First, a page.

For the work presented here, we used a content scheme created in earlier work (Prilla et al. 2015), as it was successfully applied for the analysis of collaborative reflection. Besides, the authors are not aware of other schemes for content analysis of collaborative reflection. Tools for automatic content analysis such as LIWC (Tausczik and Pennebaker 2010) and Empath (Fast et al. 2016) do not contain elements specific enough for a detailed analysis of reflection.
The scheme we used comprises the three important steps of sharing experiences, reflecting on them and deriving insights from it as described above. Without going into details, in Table 3 we describe the most relevant elements of this scheme. Please refer to Prilla et al. (2015) and Appendix A for details.
A major downside to content analysis is that it can only capture what has explicitly been stated or written down. From previous work (de Groot et al. 2013; Prilla et al. 2015), we know that this may provide a problem for the analysis of reflection with respect to learning outcomes. In the previous work mentioned above, users reported learning and change as outcomes of reflection support, but these learning outcomes were not explicitly found in the documented discussions.
The schemes used for coding data set M and E differed slightly: In data set M we did not differentiate between suggestions based on experience or knowledge as described above, but regarded suggestions based on knowledge as advice (see Table 3). We introduced this differentiation for the analysis of data set E, which was done some time after the analysis of data set M, in order to differentiate plain advice (without justification) from suggestions based on knowledge. Therefore, data set E includes all information and codes produced for data set M (the way code SUG was used for data set M is the same that SUG_KNO was used for data set E), data set E is coded slightly more specific regarding suggestions. However, this does not affect this analysis, as we focus on solutions based on experiences for reflection.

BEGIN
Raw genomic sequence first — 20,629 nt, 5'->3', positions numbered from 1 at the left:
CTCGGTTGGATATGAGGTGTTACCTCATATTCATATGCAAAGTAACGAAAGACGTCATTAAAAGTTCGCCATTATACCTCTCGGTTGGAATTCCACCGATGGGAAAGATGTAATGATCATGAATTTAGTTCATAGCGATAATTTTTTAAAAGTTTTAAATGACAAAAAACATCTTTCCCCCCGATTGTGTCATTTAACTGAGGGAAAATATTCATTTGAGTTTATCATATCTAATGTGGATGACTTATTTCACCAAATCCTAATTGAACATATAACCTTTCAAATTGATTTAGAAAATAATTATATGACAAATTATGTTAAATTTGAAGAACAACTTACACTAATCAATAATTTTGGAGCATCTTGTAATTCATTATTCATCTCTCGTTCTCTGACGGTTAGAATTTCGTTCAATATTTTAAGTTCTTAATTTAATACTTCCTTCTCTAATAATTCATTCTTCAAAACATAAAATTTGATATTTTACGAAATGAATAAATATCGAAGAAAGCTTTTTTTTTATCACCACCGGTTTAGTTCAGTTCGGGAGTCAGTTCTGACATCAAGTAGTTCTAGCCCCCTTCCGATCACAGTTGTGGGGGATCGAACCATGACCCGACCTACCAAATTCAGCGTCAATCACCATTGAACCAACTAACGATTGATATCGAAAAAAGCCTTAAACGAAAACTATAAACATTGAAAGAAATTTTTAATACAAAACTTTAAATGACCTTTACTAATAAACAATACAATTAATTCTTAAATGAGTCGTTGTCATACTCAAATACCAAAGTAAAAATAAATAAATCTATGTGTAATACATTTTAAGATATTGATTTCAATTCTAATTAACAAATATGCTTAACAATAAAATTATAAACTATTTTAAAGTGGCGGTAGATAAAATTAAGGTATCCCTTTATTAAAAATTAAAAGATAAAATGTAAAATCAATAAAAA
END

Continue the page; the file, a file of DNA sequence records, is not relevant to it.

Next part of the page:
Two researchers used the content coding scheme to code the first data set (data set M) which contained threaded online discussion data in English. Codes were assigned to each contribution, and coders were asked to mark parts of a sentence, full sentences or multiple sentences that led them to applying the code. This means that multiple codes could be assigned to the same unit of coding (the contribution), for example when someone talked about own experiences (EXP) while including own emotions (EMO_OWN). This was done for two reasons. First, the complex nature of reflection makes it hard for coders to code exactly the same parts of sentences: For example, whether a phrase or a part of a sentence belongs to an experience or not is too subjective to be formalized (see the examples from the data as provided in this paper). This is also not core to our analysis, as we were interested in how contributions of users may influence collaborative reflection rather than in the analysis of concrete statements. Second, there is no need for such formalization or stricter rules for the unit of analysis, as this would mean quantifying reflective utterances based on the number of text fragments coded. This would be arbitrary and not backed by literature.